Acquired jointly with the National Galleries of Scotland through The d'Offay Donation with assistance from the National Heritage Memorial Fund and the Art Fund 2008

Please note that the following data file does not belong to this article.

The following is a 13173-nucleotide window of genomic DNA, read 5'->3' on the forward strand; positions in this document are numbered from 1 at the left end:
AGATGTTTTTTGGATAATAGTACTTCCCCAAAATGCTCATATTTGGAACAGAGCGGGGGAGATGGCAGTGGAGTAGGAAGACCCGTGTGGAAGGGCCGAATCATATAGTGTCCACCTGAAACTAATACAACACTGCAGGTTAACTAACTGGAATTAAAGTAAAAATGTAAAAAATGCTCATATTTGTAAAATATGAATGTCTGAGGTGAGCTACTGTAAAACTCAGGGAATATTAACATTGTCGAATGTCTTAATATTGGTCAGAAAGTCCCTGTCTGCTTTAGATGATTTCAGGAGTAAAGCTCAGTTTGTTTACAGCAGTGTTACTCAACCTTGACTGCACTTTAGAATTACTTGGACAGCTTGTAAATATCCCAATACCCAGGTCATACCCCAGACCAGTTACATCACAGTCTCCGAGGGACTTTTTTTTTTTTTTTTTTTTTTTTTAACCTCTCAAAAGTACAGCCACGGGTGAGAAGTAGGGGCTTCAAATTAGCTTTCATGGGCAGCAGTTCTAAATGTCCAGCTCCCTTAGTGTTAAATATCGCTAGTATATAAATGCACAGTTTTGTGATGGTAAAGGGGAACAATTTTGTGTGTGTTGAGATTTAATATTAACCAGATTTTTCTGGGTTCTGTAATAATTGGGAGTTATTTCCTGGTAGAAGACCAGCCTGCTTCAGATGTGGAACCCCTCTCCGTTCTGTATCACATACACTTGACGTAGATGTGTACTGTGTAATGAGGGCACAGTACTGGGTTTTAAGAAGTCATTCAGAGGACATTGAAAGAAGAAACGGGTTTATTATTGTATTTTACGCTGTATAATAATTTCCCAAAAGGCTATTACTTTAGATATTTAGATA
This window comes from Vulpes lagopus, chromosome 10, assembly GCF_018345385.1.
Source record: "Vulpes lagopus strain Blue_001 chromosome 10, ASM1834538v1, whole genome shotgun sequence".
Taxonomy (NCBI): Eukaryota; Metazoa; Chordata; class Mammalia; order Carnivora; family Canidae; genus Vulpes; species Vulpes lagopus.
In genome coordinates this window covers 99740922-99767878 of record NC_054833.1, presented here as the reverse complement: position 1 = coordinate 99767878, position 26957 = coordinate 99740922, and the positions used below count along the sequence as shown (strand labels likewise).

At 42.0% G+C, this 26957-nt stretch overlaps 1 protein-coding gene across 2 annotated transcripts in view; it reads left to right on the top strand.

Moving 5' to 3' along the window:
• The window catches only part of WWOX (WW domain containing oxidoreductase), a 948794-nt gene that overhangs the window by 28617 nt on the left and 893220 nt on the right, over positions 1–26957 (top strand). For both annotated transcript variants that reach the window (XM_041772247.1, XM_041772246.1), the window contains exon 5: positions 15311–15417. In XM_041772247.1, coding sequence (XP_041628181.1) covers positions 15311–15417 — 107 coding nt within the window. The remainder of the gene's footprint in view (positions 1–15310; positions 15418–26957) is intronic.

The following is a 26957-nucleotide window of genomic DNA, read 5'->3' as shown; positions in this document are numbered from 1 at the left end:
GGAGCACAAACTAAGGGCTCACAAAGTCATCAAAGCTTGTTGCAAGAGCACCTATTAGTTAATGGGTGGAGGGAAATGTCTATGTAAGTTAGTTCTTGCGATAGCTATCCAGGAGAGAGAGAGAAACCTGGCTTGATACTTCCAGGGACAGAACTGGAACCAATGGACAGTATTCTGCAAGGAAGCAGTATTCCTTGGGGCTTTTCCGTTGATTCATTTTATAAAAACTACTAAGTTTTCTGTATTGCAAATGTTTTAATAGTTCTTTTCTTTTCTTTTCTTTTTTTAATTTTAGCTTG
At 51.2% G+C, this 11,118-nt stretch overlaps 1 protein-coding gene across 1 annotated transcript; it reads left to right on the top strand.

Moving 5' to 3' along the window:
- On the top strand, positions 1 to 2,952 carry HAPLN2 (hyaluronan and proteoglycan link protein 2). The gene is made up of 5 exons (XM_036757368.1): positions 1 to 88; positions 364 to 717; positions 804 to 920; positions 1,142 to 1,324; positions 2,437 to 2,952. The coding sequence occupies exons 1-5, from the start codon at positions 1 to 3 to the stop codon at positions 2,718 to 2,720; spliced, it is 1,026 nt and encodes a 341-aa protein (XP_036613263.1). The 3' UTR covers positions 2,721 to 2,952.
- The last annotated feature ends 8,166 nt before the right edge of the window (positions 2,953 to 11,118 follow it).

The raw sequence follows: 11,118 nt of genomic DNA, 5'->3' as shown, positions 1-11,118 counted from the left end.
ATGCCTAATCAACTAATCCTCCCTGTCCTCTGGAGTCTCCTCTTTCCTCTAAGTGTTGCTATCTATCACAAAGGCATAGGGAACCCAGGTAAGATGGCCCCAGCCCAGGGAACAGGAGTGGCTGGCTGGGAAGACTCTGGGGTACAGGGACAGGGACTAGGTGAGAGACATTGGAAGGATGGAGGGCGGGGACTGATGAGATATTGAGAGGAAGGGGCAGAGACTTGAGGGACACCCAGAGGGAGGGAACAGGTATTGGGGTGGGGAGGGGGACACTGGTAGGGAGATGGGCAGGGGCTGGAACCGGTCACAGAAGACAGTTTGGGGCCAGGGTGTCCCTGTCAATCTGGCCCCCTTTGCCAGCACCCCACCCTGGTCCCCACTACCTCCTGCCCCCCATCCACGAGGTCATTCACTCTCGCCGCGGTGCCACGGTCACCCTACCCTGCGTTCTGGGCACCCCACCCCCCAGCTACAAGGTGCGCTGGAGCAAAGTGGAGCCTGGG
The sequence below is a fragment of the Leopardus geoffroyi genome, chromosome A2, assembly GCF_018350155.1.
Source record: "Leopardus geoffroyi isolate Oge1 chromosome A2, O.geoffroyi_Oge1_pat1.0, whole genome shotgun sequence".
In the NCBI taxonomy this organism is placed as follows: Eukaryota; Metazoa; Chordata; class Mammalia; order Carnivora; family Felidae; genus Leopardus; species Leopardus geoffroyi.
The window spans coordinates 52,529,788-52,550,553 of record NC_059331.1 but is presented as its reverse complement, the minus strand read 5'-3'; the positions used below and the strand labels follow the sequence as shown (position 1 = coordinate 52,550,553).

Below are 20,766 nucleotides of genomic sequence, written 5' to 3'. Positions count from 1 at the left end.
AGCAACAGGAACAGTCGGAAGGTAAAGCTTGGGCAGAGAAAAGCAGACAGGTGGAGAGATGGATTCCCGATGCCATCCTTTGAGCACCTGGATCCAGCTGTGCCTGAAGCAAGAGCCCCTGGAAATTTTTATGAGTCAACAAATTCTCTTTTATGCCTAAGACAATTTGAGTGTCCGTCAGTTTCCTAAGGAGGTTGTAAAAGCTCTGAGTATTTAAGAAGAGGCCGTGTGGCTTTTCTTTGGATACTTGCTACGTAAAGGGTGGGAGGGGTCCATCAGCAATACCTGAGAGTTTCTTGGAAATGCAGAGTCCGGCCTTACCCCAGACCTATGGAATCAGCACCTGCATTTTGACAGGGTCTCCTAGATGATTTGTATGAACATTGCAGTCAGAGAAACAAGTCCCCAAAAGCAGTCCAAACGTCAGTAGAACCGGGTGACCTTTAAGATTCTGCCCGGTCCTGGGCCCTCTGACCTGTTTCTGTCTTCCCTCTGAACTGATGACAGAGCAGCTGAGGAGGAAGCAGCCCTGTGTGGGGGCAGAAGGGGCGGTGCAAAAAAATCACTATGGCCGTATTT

For Joseph Beuys, drawings were a way to work out ideas in their early stages. He described them as 'reservoirs' from which he could take source material and return to many times. The look of the drawing was not of central important to Beuys, as it was primarily designed to capture and represent his ideas. In this drawing, a page of calculation forms the backdrop for a male figure, drawn in iron chloride, who adds a human presence. The words on the ink stamp can be translated literally as 'Main Stream' or 'Power line', but the stamp is a later addition to the work.